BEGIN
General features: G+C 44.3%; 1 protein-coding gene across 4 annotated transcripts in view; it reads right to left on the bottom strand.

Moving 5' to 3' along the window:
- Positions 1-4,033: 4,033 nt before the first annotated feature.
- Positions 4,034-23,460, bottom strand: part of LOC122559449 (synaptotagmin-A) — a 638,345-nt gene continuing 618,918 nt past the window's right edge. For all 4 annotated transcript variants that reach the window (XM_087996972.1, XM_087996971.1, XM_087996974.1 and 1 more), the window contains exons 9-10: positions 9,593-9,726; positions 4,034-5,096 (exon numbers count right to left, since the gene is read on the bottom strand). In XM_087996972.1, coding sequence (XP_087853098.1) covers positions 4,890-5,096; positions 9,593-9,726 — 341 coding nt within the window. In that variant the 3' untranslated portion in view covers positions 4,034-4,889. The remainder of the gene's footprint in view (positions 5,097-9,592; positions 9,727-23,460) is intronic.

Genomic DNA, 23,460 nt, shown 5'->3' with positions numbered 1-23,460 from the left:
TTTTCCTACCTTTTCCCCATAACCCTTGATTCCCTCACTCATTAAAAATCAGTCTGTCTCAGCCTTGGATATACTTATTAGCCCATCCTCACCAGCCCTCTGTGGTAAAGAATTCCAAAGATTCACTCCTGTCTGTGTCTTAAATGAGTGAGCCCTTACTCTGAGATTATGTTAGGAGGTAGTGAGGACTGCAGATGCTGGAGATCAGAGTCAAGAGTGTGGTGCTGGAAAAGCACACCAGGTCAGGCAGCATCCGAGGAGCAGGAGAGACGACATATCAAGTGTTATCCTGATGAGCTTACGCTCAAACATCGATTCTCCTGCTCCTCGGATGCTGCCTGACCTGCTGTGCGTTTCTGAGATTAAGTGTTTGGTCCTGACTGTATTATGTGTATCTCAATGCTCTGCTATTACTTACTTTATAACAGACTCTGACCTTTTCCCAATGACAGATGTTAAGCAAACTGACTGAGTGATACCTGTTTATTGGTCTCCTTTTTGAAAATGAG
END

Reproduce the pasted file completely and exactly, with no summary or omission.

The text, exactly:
General features: G+C 44.3%; 1 protein-coding gene across 4 annotated transcripts in view; it reads right to left on the bottom strand.

Moving 5' to 3' along the window:
- Positions 1-4,033: 4,033 nt before the first annotated feature.
- Positions 4,034-23,460, bottom strand: part of LOC122559449 (synaptotagmin-A) — a 638,345-nt gene continuing 618,918 nt past the window's right edge. For all 4 annotated transcript variants that reach the window (XM_087996972.1, XM_087996971.1, XM_087996974.1 and 1 more), the window contains exons 9-10: positions 9,593-9,726; positions 4,034-5,096 (exon numbers count right to left, since the gene is read on the bottom strand). In XM_087996972.1, coding sequence (XP_087853098.1) covers positions 4,890-5,096; positions 9,593-9,726 — 341 coding nt within the window. In that variant the 3' untranslated portion in view covers positions 4,034-4,889. The remainder of the gene's footprint in view (positions 5,097-9,592; positions 9,727-23,460) is intronic.

Genomic DNA, 23,460 nt, shown 5'->3' with positions numbered 1-23,460 from the left:
TTTTCCTACCTTTTCCCCATAACCCTTGATTCCCTCACTCATTAAAAATCAGTCTGTCTCAGCCTTGGATATACTTATTAGCCCATCCTCACCAGCCCTCTGTGGTAAAGAATTCCAAAGATTCACTCCTGTCTGTGTCTTAAATGAGTGAGCCCTTACTCTGAGATTATGTTAGGAGGTAGTGAGGACTGCAGATGCTGGAGATCAGAGTCAAGAGTGTGGTGCTGGAAAAGCACACCAGGTCAGGCAGCATCCGAGGAGCAGGAGAGACGACATATCAAGTGTTATCCTGATGAGCTTACGCTCAAACATCGATTCTCCTGCTCCTCGGATGCTGCCTGACCTGCTGTGCGTTTCTGAGATTAAGTGTTTGGTCCTGACTGTATTATGTGTATCTCAATGCTCTGCTATTACTTACTTTATAACAGACTCTGACCTTTTCCCAATGACAGATGTTAAGCAAACTGACTGAGTGATACCTGTTTATTGGTCTCCTTTTTGAAAATGAG